I am currently instructing classes where all of the cardio and most of the conditioning exercises are done on a stability ball. I teach up to four classes per week. I have been told by a couple of fitness professionals that you need extra recovery time after working on a stability ball. I am interested to know if this is true, and if so, what are the effects of muscular and neurological overuse associated with this? Also, is it possible to over stimulate your proprioceptiveness as a result of this?
Recovery time is going to be specific to a person's level of fitness and the intensity of the training. What some people may experience with stability ball training may be muscle soreness in areas they have never felt before. There may be several issues that are related to the above. One would be caused by the use of many stabilizing muscles required to get involved due to the instability of the round shaped ball. The other would be related to the S.A.I.D. (specific adaptations to imposed demands) principle. When your system is trained regularly with similar movement patterns and load factors, it becomes somewhat programmed for that task. When you enter a new method of training, it stimulates new nerve receptors and different demands on the neuromuscular system. This is a good thing, especially when you may not have seen much physical change in your training routines. I would not think it would be any different than recovering from any training routine. Listen to your body and when you experience intense soreness or any pain, allow for adequate recovery.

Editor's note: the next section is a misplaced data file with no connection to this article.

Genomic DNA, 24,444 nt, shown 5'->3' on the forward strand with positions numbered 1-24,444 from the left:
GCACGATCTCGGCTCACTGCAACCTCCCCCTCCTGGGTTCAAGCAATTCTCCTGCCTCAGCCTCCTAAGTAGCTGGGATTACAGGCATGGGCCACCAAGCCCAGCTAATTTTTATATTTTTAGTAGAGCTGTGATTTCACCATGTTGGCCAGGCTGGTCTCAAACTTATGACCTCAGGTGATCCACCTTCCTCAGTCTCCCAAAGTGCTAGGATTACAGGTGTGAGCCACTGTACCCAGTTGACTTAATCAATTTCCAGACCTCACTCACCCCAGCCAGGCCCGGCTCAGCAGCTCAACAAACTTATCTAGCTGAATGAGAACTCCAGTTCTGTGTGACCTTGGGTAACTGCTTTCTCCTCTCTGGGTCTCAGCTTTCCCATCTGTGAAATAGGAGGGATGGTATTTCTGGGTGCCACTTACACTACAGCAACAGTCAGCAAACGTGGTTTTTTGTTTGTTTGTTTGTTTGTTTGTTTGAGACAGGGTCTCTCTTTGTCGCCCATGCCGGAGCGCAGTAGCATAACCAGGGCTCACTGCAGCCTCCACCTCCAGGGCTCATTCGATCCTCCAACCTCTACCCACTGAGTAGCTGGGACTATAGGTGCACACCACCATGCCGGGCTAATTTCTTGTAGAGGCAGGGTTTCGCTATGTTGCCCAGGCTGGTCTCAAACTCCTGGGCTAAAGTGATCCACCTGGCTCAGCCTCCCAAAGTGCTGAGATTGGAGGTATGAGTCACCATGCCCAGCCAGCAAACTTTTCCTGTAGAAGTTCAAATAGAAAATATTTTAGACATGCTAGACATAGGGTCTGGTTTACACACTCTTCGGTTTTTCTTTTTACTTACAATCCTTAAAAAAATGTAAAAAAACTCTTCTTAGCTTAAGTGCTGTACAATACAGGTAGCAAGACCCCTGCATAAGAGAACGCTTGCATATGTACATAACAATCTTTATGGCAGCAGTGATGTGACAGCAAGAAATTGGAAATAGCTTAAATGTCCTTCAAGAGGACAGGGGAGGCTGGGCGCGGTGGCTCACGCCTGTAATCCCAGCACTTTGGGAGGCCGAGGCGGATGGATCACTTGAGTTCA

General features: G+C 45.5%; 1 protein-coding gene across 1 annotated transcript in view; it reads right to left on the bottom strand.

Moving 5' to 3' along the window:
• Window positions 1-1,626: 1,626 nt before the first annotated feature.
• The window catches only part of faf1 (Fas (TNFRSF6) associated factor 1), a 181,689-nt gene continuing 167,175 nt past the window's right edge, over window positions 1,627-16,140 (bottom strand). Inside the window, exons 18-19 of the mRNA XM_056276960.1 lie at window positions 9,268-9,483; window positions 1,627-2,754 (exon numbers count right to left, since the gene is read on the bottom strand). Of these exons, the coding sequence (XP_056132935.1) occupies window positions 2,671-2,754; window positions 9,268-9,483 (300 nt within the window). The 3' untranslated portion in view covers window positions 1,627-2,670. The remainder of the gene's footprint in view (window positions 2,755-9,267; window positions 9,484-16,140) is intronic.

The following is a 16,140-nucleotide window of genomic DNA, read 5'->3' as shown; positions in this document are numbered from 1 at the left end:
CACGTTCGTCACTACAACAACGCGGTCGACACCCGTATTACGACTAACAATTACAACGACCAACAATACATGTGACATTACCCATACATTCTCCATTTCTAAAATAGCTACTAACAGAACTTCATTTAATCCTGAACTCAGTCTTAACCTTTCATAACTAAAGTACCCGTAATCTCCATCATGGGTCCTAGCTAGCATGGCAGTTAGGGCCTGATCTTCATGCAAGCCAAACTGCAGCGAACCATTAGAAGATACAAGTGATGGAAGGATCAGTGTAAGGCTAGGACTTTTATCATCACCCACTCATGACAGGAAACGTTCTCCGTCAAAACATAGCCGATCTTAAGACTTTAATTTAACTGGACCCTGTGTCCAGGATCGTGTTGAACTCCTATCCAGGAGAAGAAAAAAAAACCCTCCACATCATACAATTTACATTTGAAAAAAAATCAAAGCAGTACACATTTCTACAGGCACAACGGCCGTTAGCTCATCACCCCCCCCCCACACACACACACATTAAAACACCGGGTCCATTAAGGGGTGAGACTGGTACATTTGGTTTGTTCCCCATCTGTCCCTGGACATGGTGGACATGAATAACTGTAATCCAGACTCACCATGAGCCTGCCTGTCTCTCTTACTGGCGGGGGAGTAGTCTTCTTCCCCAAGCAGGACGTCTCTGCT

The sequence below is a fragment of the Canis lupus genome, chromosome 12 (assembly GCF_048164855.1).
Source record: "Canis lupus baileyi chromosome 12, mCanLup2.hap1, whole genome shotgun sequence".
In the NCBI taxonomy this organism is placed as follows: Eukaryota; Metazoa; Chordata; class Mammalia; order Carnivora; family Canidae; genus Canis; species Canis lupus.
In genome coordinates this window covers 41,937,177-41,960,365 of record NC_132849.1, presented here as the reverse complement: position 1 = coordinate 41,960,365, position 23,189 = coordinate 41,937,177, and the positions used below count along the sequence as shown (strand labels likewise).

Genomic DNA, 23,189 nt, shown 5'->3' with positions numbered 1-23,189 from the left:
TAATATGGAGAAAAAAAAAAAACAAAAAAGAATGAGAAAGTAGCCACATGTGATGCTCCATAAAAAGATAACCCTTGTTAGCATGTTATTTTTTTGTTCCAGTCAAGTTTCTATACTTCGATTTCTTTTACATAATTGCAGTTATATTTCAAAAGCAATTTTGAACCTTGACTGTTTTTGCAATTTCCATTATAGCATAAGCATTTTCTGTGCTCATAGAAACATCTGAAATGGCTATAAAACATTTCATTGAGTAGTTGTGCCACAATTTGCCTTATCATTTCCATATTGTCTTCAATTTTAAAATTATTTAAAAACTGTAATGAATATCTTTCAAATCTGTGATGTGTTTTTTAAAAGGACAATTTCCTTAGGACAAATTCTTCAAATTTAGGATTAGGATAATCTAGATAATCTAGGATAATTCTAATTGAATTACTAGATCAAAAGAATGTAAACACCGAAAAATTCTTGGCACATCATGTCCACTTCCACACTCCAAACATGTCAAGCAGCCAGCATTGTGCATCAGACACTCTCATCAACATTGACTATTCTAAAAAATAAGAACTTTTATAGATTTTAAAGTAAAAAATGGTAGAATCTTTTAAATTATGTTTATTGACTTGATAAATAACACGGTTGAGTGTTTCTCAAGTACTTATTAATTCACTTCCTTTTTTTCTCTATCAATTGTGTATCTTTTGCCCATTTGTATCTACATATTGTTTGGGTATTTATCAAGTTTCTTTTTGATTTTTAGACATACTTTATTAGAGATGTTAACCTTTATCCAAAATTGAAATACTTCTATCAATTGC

Proprioception in general is the body's awareness of its position in space. Because of the nature of the ball (round), factors such as balance, body awareness and coordination will be stimulated throughout the training. With the introduction of the ball to mainstream fitness in the early 90s, some research has been done but, to my knowledge, none has been done specific to improved/diminishing proprioception. However, Dr. Jeanne Nichols of San Diego State University, published a study, "The Effects Of Stability Ball Training On Functional Strength And Balance Of Older Adults," and the study indicated that exercise training as little as two hours per week using stability balls is effective in improving functional abilities and static balance of older adults. In my opinion and with my experience training on the ball since the early 90s, I have not experienced any overtraining effects leading to my awareness that my proprioception was diminishing. In fact, I can honestly say that over the past 14 years, I have improved my ability to balance on a ball, and I also believe it has carried over into my ability to balance in real life activities!
I hope I have encouraged you to continue to explore the benefits associated with stability ball training.
- Nichols, Jeanne PhD. "The Effects Of Stability Ball Training On Functional Strength And Balance Of Older Adults." (abstract 1999)
- Siff, Mel PhD. Facts and Fallacies of Fitness. (1998 second edition)